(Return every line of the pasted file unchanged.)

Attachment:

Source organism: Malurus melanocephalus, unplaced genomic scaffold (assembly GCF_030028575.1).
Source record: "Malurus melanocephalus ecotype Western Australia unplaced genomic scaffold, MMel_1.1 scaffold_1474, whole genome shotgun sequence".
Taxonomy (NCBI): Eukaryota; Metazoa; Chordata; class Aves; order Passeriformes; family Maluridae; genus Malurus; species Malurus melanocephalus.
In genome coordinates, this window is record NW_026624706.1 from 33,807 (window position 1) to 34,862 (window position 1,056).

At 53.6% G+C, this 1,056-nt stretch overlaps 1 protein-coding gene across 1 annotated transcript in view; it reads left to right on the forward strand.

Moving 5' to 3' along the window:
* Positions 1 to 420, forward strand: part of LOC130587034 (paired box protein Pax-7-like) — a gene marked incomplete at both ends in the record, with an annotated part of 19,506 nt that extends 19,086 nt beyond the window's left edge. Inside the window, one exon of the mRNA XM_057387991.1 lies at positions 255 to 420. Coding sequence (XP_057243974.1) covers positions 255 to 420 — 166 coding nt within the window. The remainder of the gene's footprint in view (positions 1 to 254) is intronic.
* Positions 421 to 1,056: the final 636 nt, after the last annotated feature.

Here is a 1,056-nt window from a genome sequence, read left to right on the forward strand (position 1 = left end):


Source organism: Malurus melanocephalus, unplaced genomic scaffold (assembly GCF_030028575.1).
Source record: "Malurus melanocephalus ecotype Western Australia unplaced genomic scaffold, MMel_1.1 scaffold_1474, whole genome shotgun sequence".
Taxonomy (NCBI): Eukaryota; Metazoa; Chordata; class Aves; order Passeriformes; family Maluridae; genus Malurus; species Malurus melanocephalus.
In genome coordinates, this window is record NW_026624706.1 from 33,807 (window position 1) to 34,862 (window position 1,056).

At 53.6% G+C, this 1,056-nt stretch overlaps 1 protein-coding gene across 1 annotated transcript in view; it reads left to right on the forward strand.

Moving 5' to 3' along the window:
* Positions 1 to 420, forward strand: part of LOC130587034 (paired box protein Pax-7-like) — a gene marked incomplete at both ends in the record, with an annotated part of 19,506 nt that extends 19,086 nt beyond the window's left edge. Inside the window, one exon of the mRNA XM_057387991.1 lies at positions 255 to 420. Coding sequence (XP_057243974.1) covers positions 255 to 420 — 166 coding nt within the window. The remainder of the gene's footprint in view (positions 1 to 254) is intronic.
* Positions 421 to 1,056: the final 636 nt, after the last annotated feature.

Here is a 1,056-nt window from a genome sequence, read left to right on the forward strand (position 1 = left end):